4 injured, extensive damage reported after tornado activity in Kansas

At least 4 people were injured as a result of a tornado in the Wichita, Kansas area on Friday night, officials said.

Tornado activity damaged approximately 1,000 structures between Sedgwick County, where at least one tornado first formed, and Butler County. At a news conference early Saturday afternoon, authorities said they expected that number to rise as they concluded an official damage assessment.

Four injuries were reported, most of them minor, Deputy Fire Chief Mike Roosevelt, who is the incident commander during the tornado recovery and response period, said at the news conference.

All four people are adults. One was injured by debris, one was injured during the evacuation and two responded to the scene to help, NBC affiliate KSN of Wichita reported.

At least one person was seriously injured, Sedgwick County EMS acting manager Kevin Lanterman said early Saturday morning.

Damage in the town of Andover in Butler County was evident Saturday morning, KSN of Wichita reported.

Wichita firefighters search what remains of John’s animal world on April 30, 2022 in Andover, Kan. (Jaime Green/The Wichita Eagle via AP)Jaime Green/AP

“We’ve had a lot of buildings in Andover that have suffered really bad damage,” Andover Fire Chief Chad Russell said. “Some of our neighborhoods were damaged enough that the houses were completely destroyed.”

Authorities worked to complete the damage assessment on Saturday morning. Roosevelt said they had completed the first phase and almost 70% of the second phase.

The Greater Wichita YMCA said in a statement that the YMCA in Andover, east of the city, suffered “significant damage”.

“We are grateful that all staff and members who sheltered at the branch at the time of the storm were uninjured,” the YMCA said.

Andover Town Hall also suffered damage.

National Weather Service damage assessment teams were also in the area Saturday morning, the organization said.

“These assessments take time, so please be patient. Pay attention to our first responders and residents to avoid damaged areas,” the National Weather Service said. said on Twitter.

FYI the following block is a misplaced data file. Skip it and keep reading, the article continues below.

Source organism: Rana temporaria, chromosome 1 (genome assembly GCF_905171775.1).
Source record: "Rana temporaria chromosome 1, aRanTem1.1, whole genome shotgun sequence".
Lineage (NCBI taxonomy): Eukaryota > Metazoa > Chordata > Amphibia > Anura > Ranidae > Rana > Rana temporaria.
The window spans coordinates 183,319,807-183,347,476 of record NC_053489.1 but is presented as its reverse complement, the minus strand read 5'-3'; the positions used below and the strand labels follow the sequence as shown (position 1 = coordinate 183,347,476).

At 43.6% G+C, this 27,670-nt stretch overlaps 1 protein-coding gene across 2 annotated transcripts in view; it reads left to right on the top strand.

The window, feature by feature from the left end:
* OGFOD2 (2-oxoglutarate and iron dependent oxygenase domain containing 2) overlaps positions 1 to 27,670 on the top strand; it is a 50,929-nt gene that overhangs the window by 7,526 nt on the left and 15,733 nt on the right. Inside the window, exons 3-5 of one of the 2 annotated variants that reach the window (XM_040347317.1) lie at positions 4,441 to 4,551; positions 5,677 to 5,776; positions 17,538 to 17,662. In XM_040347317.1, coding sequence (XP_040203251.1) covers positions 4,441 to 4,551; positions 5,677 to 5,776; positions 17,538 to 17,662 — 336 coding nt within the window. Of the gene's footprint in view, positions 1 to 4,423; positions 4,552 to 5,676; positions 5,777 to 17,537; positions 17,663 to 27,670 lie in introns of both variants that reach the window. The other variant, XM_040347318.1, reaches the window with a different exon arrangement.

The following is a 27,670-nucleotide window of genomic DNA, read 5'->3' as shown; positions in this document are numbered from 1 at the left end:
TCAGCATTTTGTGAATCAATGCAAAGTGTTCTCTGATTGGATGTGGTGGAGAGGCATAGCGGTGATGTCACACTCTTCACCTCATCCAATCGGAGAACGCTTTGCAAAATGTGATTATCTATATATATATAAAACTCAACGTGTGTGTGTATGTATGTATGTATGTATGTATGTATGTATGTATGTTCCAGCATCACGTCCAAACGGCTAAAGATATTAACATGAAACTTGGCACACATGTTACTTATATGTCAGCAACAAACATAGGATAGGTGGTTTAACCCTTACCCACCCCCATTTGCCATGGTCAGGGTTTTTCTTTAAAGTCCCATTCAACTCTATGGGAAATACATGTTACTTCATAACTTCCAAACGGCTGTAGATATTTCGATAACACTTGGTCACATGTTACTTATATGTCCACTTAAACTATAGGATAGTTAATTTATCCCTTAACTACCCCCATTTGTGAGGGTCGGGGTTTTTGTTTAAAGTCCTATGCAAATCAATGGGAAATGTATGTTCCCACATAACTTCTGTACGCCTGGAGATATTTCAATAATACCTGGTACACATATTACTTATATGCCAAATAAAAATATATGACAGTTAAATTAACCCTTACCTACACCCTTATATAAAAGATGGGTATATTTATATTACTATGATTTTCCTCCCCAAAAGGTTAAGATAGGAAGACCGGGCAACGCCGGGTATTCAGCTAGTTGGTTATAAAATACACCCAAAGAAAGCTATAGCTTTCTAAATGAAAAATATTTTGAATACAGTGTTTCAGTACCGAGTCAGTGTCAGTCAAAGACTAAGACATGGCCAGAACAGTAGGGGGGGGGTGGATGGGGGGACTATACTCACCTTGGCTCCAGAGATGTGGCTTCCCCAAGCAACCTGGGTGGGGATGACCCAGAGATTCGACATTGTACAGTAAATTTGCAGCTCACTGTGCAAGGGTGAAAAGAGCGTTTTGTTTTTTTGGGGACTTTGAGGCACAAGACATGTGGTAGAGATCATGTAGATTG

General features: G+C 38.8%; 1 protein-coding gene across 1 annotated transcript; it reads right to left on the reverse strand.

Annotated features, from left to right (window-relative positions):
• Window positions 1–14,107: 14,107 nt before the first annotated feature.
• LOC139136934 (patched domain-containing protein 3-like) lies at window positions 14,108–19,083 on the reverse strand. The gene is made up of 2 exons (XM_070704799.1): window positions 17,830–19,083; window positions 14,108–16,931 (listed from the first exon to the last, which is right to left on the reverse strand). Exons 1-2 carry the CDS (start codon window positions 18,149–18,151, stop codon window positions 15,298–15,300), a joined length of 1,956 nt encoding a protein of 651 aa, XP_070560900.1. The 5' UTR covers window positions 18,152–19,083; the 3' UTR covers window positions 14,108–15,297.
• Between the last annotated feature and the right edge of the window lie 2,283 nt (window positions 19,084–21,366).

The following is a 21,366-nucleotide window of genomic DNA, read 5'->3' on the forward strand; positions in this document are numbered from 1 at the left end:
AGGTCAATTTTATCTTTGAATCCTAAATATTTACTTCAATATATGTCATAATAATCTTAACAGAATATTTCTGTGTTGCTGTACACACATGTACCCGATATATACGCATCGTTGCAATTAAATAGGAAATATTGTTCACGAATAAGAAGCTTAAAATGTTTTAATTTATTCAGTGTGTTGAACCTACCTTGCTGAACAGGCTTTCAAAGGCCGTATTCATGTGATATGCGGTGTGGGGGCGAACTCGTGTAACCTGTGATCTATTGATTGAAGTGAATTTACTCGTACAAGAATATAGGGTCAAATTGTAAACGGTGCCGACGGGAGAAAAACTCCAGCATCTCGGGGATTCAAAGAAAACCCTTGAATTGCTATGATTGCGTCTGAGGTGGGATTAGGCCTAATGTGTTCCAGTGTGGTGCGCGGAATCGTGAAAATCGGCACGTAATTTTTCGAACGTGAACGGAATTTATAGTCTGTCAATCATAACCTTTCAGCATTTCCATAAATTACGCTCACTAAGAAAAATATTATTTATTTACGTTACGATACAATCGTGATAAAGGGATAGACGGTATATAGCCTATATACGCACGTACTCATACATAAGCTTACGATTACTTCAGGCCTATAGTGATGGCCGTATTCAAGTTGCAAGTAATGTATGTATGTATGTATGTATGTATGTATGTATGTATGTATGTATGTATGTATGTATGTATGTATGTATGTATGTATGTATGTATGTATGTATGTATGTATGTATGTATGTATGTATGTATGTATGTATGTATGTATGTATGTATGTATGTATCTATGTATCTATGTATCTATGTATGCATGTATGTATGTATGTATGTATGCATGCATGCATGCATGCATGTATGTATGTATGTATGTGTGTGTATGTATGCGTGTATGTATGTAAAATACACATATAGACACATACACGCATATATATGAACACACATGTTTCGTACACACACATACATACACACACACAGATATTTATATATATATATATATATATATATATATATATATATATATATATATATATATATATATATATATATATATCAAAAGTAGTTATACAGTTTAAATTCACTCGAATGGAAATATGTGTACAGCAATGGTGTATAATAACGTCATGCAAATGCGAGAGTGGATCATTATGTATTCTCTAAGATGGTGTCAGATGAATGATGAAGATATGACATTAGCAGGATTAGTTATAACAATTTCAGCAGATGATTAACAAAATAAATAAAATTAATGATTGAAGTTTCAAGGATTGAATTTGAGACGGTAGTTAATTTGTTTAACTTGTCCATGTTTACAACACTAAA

Russell said officials believe no rescues are outstanding, but additional assessments are underway.

Scott Stueven, assistant chief of Butler County EMS services, said he received five requests from EMS patients, including two firefighters. One was hospitalized and both were in “good shape”, he said.

Most injury reports are for minor cuts, scrapes and falls, he said, with no serious injuries.

Andover Police mentioned most of the city’s major intersections were blocked by debris or downed utility lines.

At least 1,700 Kansas utility customers were without power after the storm, according to PowerOutage.us.

Sedgwick County Director of Emergency Management Julie Stimson told KSN that Wichita said county employees went door to door checking on residents..

“We have power outages,” she said. “There is damage. We don’t need spectators right now.

Kansas Governor Laura Kelly urged residents to remain vigilant as severe weather rolled through the state Friday night.

“We are closely monitoring the storm system and I have activated our disaster response and recovery plan,” she said. tweeted.

Sedgwick County officials have declared an emergency by activating its emergency operations center, according to a statement. The statement will help the county secure state aid, officials said.

The National Weather Service blamed a strong storm system in the center of Lower 48 that drew in precipitation from the Gulf of Mexico while producing strong wind shear.

“There will be potential for significant tornadoes, destructive wind gusts and very large hail with an emphasis over southeast Nebraska into eastern Kansas,” the service said in a Friday forecast discussion.

Initially, 14 tornadoes were reported in southern Nebraska and Kansas on Friday, with an additional tornado reported near Fort Myers, Florida. A dozen large hailstorms were also reported across the Plains, with hail as big as golf balls seen.

The National Weather Service previously warned of thunderstorms in Nebraska and Kansas that could fuel tornadoes as strong as EF 2, which defines tornadoes with winds of 113 to 157 mph.

Joe Studley, Janhvi Bhojwani , Courtney Brogle, Christian Santana and christine rapp contributed.

Leave a Comment